Mary Livermore's Temperance Work with Children

Book Excerpt

Background Notes

Mary Rice Livermore was born in Boston on December 19, 1820. During her life she was a teacher, a, Civil War worker and women’s rights lecturer. She was also a vigorous advocate of the temperance cause. In her autobiography, she recalled the successful campaign for total abstinence in the town of Duxbury, Massachusetts in the early 1840s. She was then the principal teacher at a newly opened private coeducational school.

Transcription of Primary Source

The Washingtonian Total Abstinence Reform was inaugurated in Baltimore in 1840, by a club of six drinking men, who met regularly in a bar−room for a “roaring good time,” all going home

intoxicated, when their inebriety did not compel them to remain all night. A temperance address, to which all the club listened, led them to sign a pledge of total abstinence, and to commence a crusade against the almost universal drinking habits of the time. It spread like prairie fire,—temperance meetings were held everywhere,—temperance speakers multiplied,—temperance papers were established,—and the movement became phenomenal, and assumed tremendous proportions. Four−fifths of the drunkards of the country signed the pledge, and the reform had still a hold upon the people at the end of fifteen years of temperance work.

The town of Duxbury, like almost every town and city of New England, was brought under the spell of this mighty moral influence. A Total Abstinence Society was formed, that included most of the adult population, while a “Cold Water Army” was recruited from the children. Hon. Gershom Weston, the wealthiest and most influential man of the town at that time, was the president of the adult organization, and I was pressed into work for the children. It was the first temperance work of my life, in which I have continued to the present day. To maintain an interest among the little people, frequent meetings were necessary, which must be made attractive, with music and recitation and brief stirring speeches. Papers adapted to their comprehension were published, and books of juvenile temperance stories and songs were soon in circulation. I was placed on the editorial staff of a “Cold Water Army” paper published in Boston, and for two years shirked no duty demanded of me, although crowded with other work growing out of my profession. A compilation of the sketches I wrote for the paper was published in cheap, cloth covers, and was distributed broadcast. I sometimes meet a copy of the unpretentious booklet in some out−of−the−way locality.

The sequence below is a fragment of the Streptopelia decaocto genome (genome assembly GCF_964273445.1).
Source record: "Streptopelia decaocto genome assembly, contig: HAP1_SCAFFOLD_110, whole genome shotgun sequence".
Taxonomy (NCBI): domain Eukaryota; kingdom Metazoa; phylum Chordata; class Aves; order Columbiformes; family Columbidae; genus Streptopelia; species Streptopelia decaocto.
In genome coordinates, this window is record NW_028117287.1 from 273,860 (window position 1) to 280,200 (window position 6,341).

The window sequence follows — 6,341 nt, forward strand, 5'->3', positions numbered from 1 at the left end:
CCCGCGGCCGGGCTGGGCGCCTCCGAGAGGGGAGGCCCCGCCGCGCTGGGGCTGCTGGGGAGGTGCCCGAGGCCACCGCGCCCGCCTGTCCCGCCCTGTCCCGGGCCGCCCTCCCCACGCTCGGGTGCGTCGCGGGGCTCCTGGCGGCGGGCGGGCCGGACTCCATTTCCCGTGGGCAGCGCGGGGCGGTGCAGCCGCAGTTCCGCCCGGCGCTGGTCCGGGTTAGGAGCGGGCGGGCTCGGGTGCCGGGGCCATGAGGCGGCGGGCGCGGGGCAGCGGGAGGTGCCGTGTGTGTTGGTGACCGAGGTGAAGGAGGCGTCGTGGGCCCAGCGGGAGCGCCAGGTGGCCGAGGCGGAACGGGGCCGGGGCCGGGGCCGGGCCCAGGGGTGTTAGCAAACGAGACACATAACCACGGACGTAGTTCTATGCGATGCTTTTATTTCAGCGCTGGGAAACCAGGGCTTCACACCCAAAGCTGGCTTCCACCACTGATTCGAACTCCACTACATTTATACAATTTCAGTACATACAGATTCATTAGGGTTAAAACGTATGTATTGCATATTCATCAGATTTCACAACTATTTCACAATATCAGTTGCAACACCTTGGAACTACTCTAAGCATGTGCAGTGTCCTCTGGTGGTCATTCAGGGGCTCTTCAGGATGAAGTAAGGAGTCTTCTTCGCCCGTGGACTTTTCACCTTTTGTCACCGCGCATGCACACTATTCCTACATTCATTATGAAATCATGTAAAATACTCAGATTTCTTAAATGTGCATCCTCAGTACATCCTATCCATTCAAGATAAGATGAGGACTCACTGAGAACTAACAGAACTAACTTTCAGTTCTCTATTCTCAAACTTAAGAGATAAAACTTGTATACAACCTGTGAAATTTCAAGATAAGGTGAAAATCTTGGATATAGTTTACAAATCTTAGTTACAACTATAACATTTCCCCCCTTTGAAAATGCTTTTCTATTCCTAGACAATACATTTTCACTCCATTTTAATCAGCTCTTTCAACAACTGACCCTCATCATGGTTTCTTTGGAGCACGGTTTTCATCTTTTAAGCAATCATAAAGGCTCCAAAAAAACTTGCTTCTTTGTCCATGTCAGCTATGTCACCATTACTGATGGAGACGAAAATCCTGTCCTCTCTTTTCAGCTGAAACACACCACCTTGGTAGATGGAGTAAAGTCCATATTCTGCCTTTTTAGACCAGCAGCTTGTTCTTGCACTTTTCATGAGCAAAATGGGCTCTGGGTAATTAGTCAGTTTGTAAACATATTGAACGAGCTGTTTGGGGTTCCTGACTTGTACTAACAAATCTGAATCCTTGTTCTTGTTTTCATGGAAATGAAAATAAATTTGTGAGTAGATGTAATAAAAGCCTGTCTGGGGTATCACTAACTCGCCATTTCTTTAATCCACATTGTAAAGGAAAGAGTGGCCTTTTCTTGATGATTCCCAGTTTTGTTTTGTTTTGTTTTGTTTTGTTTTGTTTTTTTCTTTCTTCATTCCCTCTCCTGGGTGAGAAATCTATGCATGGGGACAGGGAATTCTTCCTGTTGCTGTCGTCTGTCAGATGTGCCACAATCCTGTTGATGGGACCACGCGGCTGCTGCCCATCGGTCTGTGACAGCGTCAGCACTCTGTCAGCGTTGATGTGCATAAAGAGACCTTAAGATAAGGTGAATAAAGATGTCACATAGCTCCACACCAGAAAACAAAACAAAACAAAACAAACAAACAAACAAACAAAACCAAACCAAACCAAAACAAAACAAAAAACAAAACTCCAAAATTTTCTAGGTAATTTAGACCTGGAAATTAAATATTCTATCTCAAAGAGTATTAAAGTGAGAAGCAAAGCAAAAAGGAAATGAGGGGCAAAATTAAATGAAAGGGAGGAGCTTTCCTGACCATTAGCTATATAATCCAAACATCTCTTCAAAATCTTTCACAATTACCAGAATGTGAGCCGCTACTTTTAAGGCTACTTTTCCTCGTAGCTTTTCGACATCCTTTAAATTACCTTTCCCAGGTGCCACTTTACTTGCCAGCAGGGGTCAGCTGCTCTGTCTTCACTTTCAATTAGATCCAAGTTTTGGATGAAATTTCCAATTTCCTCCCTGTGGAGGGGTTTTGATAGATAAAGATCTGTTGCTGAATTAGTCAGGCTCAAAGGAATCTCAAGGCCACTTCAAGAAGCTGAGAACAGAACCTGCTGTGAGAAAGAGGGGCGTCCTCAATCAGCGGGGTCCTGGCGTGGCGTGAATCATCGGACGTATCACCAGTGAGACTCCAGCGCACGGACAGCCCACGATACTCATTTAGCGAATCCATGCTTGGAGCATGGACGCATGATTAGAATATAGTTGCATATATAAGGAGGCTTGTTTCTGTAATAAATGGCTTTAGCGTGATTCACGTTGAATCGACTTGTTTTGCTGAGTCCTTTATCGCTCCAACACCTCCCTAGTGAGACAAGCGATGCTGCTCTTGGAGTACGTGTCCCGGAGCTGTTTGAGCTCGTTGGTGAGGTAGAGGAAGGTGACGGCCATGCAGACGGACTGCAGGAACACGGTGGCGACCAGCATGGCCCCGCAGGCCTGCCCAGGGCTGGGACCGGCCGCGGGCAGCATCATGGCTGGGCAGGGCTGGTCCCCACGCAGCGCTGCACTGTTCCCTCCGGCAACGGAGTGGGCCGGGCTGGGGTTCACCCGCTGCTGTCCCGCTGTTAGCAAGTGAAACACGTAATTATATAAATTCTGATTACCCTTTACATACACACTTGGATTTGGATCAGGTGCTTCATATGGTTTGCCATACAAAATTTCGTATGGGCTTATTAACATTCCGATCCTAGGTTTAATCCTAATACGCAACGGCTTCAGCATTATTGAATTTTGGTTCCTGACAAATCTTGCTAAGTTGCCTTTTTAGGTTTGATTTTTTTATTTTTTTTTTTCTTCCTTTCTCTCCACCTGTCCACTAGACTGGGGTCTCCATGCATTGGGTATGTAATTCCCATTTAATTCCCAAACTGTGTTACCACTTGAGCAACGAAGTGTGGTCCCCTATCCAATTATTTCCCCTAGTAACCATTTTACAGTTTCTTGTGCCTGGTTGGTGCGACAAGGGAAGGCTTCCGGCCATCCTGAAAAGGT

On the Fourth of July the Cold Water Army came out in all its glory. The town held its celebration of the day in the pine woods, where the shade was grateful, the air fragrant and spicy, the carpet of pine needles thick under the feet, and where no one was crowded, so wide was the sweep of the amphitheatre of seats. The Army took on its largest proportions on that day, for the promise of the bountifully spread tables sure to be found in the grove on such occasions, drew the entire juvenile population into the ranks, and it marched into the woods with twice its ordinary numbers, resplendent with flags and many−colored banners, under the escort of a full−fledged band, all palpitating with expectancy.

Then what solemn re−pledging of the little ones to “total abstinence from all that intoxicates!” How vivid the contrast was made between the debauchee, with his tottering and diseased body and his enfeebled intellect, and the man who had never known the thraldom of strong drink! How the traditions of the town and the experience of the past were marshaled before them, to emphasize the unwisdom of yielding to appetite, and the certain ruin of the inebriate! Cui bono? was the question I asked myself when the day was ended, and I was too wearied with its fatigues to sleep. Will any good result from these efforts, and can these children be fortified against the temptations that are sure to meet them?

It did not prove fruitless work. Living to−day in my neighborhood are five men, now verging upon old age, who were boys in that Cold Water Army. Two were sons of intemperate fathers, two were the sons of widows, and one was motherless. The environments of all were unfavorable, and no restraining influence was thrown around them, save what came from that temperance organization of children. To the impressions there received, they attribute their escape from the seductions that enticed them in their early manhood. “We should have fallen by the way, as did other boys in our neighborhood, had we not been held by the Cold Water Army, during the unformed days of our young manhood,” is their uniform testimony. No good work is ever lost, and the heavenly seed that is sown will not betray our trust, but will, somewhere, sometime, bourgeon and blossom, and ripen to fruitage.

Curator Notes

Exact Title: 
The Story of My Life
Mary Livermore
A. D. Worthington Co., Publishers
Place of Publication: 
Old Sturbridge Village